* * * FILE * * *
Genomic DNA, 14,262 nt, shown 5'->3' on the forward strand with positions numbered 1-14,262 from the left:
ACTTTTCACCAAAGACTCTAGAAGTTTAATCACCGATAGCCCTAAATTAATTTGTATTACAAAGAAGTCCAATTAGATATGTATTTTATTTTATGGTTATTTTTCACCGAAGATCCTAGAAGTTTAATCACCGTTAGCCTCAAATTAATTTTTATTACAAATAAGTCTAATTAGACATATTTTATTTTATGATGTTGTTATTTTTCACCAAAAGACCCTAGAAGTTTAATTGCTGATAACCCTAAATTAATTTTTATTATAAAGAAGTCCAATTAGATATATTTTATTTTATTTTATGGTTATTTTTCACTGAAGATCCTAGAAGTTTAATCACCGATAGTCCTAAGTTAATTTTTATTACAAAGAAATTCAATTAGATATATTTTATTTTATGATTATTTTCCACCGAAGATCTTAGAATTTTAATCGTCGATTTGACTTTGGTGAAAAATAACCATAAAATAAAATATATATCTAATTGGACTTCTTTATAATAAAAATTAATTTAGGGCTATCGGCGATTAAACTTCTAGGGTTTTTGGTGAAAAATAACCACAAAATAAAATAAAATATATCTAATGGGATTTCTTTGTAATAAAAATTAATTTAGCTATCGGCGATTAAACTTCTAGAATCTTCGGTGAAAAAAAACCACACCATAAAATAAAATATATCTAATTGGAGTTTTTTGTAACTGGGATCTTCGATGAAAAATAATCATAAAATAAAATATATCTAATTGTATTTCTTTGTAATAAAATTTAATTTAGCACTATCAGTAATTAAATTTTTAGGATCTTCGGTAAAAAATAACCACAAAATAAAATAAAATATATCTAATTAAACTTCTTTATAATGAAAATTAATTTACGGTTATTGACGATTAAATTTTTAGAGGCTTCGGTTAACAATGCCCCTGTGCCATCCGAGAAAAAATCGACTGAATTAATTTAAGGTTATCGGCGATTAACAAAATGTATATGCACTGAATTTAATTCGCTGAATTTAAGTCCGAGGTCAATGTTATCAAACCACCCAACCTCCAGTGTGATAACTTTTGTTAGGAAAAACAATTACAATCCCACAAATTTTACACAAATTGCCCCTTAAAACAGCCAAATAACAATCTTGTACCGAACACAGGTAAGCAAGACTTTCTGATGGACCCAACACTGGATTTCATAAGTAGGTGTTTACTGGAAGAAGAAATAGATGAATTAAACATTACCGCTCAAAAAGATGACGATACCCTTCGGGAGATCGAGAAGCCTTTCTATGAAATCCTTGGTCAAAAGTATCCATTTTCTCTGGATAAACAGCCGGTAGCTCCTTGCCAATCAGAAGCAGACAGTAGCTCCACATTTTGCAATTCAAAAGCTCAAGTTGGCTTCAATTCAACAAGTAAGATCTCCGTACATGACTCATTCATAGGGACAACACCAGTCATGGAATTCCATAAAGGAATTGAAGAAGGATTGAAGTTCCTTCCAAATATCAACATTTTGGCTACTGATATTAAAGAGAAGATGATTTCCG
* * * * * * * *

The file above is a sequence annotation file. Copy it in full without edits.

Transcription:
Genomic DNA, 14,262 nt, shown 5'->3' on the forward strand with positions numbered 1-14,262 from the left:
ACTTTTCACCAAAGACTCTAGAAGTTTAATCACCGATAGCCCTAAATTAATTTGTATTACAAAGAAGTCCAATTAGATATGTATTTTATTTTATGGTTATTTTTCACCGAAGATCCTAGAAGTTTAATCACCGTTAGCCTCAAATTAATTTTTATTACAAATAAGTCTAATTAGACATATTTTATTTTATGATGTTGTTATTTTTCACCAAAAGACCCTAGAAGTTTAATTGCTGATAACCCTAAATTAATTTTTATTATAAAGAAGTCCAATTAGATATATTTTATTTTATTTTATGGTTATTTTTCACTGAAGATCCTAGAAGTTTAATCACCGATAGTCCTAAGTTAATTTTTATTACAAAGAAATTCAATTAGATATATTTTATTTTATGATTATTTTCCACCGAAGATCTTAGAATTTTAATCGTCGATTTGACTTTGGTGAAAAATAACCATAAAATAAAATATATATCTAATTGGACTTCTTTATAATAAAAATTAATTTAGGGCTATCGGCGATTAAACTTCTAGGGTTTTTGGTGAAAAATAACCACAAAATAAAATAAAATATATCTAATGGGATTTCTTTGTAATAAAAATTAATTTAGCTATCGGCGATTAAACTTCTAGAATCTTCGGTGAAAAAAAACCACACCATAAAATAAAATATATCTAATTGGAGTTTTTTGTAACTGGGATCTTCGATGAAAAATAATCATAAAATAAAATATATCTAATTGTATTTCTTTGTAATAAAATTTAATTTAGCACTATCAGTAATTAAATTTTTAGGATCTTCGGTAAAAAATAACCACAAAATAAAATAAAATATATCTAATTAAACTTCTTTATAATGAAAATTAATTTACGGTTATTGACGATTAAATTTTTAGAGGCTTCGGTTAACAATGCCCCTGTGCCATCCGAGAAAAAATCGACTGAATTAATTTAAGGTTATCGGCGATTAACAAAATGTATATGCACTGAATTTAATTCGCTGAATTTAAGTCCGAGGTCAATGTTATCAAACCACCCAACCTCCAGTGTGATAACTTTTGTTAGGAAAAACAATTACAATCCCACAAATTTTACACAAATTGCCCCTTAAAACAGCCAAATAACAATCTTGTACCGAACACAGGTAAGCAAGACTTTCTGATGGACCCAACACTGGATTTCATAAGTAGGTGTTTACTGGAAGAAGAAATAGATGAATTAAACATTACCGCTCAAAAAGATGACGATACCCTTCGGGAGATCGAGAAGCCTTTCTATGAAATCCTTGGTCAAAAGTATCCATTTTCTCTGGATAAACAGCCGGTAGCTCCTTGCCAATCAGAAGCAGACAGTAGCTCCACATTTTGCAATTCAAAAGCTCAAGTTGGCTTCAATTCAACAAGTAAGATCTCCGTACATGACTCATTCATAGGGACAACACCAGTCATGGAATTCCATAAAGGAATTGAAGAAGGATTGAAGTTCCTTCCAAATATCAACATTTTGGCTACTGATATTAAAGAGAAGATGATTTCCG